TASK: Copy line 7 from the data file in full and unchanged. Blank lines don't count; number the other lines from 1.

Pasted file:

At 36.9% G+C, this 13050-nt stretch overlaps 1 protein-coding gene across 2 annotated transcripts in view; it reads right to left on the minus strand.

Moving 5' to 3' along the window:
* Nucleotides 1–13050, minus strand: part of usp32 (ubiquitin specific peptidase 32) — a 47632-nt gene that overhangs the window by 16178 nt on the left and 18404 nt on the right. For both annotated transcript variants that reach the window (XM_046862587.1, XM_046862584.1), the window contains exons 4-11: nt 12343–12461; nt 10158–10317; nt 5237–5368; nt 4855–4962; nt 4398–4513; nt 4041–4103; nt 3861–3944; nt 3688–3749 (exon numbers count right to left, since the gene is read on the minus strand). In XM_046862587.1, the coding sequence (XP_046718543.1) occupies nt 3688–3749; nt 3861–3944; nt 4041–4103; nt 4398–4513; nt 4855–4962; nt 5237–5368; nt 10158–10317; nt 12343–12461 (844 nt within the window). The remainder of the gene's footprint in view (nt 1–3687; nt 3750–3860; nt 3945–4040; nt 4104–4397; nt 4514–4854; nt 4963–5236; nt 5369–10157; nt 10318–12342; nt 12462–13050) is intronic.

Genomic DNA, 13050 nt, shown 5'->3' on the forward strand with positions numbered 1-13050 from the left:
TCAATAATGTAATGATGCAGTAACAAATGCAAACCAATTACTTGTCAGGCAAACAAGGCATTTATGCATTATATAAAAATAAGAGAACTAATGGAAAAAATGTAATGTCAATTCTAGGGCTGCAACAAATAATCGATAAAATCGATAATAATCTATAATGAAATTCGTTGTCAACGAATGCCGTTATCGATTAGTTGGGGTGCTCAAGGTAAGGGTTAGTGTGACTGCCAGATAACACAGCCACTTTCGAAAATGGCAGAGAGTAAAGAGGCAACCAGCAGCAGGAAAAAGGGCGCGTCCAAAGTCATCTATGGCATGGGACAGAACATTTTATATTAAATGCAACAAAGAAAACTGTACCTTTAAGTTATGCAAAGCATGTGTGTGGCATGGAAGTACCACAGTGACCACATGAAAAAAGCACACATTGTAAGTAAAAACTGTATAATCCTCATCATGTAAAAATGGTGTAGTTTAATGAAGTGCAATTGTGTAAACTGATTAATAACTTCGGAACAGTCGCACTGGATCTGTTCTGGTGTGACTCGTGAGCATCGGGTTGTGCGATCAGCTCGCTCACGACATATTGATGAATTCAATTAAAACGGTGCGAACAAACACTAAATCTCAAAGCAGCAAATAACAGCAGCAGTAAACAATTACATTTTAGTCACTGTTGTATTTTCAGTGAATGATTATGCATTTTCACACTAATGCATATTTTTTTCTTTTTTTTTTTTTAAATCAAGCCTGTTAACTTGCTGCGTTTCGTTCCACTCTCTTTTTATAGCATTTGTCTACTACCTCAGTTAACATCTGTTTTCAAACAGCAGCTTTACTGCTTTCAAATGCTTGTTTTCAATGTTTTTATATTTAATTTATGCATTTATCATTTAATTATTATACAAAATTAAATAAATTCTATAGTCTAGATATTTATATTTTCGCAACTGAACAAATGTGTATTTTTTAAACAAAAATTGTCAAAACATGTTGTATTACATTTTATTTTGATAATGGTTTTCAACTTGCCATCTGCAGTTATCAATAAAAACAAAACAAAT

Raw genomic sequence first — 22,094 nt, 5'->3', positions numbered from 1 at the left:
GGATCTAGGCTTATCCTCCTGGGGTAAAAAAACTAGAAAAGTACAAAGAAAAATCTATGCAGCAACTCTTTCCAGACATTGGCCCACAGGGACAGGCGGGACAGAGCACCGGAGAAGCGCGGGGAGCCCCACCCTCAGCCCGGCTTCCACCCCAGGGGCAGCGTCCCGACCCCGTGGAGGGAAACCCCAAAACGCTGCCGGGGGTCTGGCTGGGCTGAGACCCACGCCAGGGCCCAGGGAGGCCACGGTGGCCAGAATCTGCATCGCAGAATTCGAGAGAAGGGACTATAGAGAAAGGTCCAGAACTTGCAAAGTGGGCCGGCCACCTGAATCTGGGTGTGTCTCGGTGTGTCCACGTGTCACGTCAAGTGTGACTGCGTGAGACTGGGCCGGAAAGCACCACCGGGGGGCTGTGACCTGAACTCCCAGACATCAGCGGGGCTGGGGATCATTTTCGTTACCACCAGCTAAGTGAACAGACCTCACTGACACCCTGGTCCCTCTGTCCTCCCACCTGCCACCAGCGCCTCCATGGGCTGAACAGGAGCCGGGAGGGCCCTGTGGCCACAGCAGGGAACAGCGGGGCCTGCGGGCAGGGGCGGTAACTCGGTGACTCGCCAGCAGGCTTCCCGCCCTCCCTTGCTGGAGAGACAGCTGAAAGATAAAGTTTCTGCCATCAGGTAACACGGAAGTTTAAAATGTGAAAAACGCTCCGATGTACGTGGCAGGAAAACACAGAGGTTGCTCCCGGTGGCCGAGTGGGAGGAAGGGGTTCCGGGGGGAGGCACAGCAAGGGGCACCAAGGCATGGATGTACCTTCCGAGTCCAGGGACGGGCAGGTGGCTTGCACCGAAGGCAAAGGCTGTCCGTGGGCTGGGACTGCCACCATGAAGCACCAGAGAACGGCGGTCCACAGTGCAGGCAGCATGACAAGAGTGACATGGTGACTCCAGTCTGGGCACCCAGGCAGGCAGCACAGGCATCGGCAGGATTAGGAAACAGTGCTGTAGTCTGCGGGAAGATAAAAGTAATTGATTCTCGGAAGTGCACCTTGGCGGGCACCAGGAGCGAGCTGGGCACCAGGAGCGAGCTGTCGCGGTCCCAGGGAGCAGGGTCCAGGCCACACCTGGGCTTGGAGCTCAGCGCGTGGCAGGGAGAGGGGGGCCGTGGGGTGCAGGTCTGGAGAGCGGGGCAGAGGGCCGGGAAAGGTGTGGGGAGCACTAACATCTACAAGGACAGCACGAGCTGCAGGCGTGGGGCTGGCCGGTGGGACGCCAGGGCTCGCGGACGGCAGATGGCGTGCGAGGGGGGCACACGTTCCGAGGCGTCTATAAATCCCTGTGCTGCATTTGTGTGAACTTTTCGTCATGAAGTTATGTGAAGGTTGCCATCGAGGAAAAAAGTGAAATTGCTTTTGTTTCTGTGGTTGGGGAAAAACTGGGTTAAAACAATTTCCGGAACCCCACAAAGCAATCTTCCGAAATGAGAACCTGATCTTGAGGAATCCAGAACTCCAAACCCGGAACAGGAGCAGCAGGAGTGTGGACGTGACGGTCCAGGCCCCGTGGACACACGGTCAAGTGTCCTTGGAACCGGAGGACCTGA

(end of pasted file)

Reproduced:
GGATCTAGGCTTATCCTCCTGGGGTAAAAAAACTAGAAAAGTACAAAGAAAAATCTATGCAGCAACTCTTTCCAGACATTGGCCCACAGGGACAGGCGGGACAGAGCACCGGAGAAGCGCGGGGAGCCCCACCCTCAGCCCGGCTTCCACCCCAGGGGCAGCGTCCCGACCCCGTGGAGGGAAACCCCAAAACGCTGCCGGGGGTCTGGCTGGGCTGAGACCCACGCCAGGGCCCAGGGAGGCCACGGTGGCCAGAATCTGCATCGCAGAATTCGAGAGAAGGGACTATAGAGAAAGGTCCAGAACTTGCAAAGTGGGCCGGCCACCTGAATCTGGGTGTGTCTCGGTGTGTCCACGTGTCACGTCAAGTGTGACTGCGTGAGACTGGGCCGGAAAGCACCACCGGGGGGCTGTGACCTGAACTCCCAGACATCAGCGGGGCTGGGGATCATTTTCGTTACCACCAGCTAAGTGAACAGACCTCACTGACACCCTGGTCCCTCTGTCCTCCCACCTGCCACCAGCGCCTCCATGGGCTGAACAGGAGCCGGGAGGGCCCTGTGGCCACAGCAGGGAACAGCGGGGCCTGCGGGCAGGGGCGGTAACTCGGTGACTCGCCAGCAGGCTTCCCGCCCTCCCTTGCTGGAGAGACAGCTGAAAGATAAAGTTTCTGCCATCAGGTAACACGGAAGTTTAAAATGTGAAAAACGCTCCGATGTACGTGGCAGGAAAACACAGAGGTTGCTCCCGGTGGCCGAGTGGGAGGAAGGGGTTCCGGGGGGAGGCACAGCAAGGGGCACCAAGGCATGGATGTACCTTCCGAGTCCAGGGACGGGCAGGTGGCTTGCACCGAAGGCAAAGGCTGTCCGTGGGCTGGGACTGCCACCATGAAGCACCAGAGAACGGCGGTCCACAGTGCAGGCAGCATGACAAGAGTGACATGGTGACTCCAGTCTGGGCACCCAGGCAGGCAGCACAGGCATCGGCAGGATTAGGAAACAGTGCTGTAGTCTGCGGGAAGATAAAAGTAATTGATTCTCGGAAGTGCACCTTGGCGGGCACCAGGAGCGAGCTGGGCACCAGGAGCGAGCTGTCGCGGTCCCAGGGAGCAGGGTCCAGGCCACACCTGGGCTTGGAGCTCAGCGCGTGGCAGGGAGAGGGGGGCCGTGGGGTGCAGGTCTGGAGAGCGGGGCAGAGGGCCGGGAAAGGTGTGGGGAGCACTAACATCTACAAGGACAGCACGAGCTGCAGGCGTGGGGCTGGCCGGTGGGACGCCAGGGCTCGCGGACGGCAGATGGCGTGCGAGGGGGGCACACGTTCCGAGGCGTCTATAAATCCCTGTGCTGCATTTGTGTGAACTTTTCGTCATGAAGTTATGTGAAGGTTGCCATCGAGGAAAAAAGTGAAATTGCTTTTGTTTCTGTGGTTGGGGAAAAACTGGGTTAAAACAATTTCCGGAACCCCACAAAGCAATCTTCCGAAATGAGAACCTGATCTTGAGGAATCCAGAACTCCAAACCCGGAACAGGAGCAGCAGGAGTGTGGACGTGACGGTCCAGGCCCCGTGGACACACGGTCAAGTGTCCTTGGAACCGGAGGACCTGA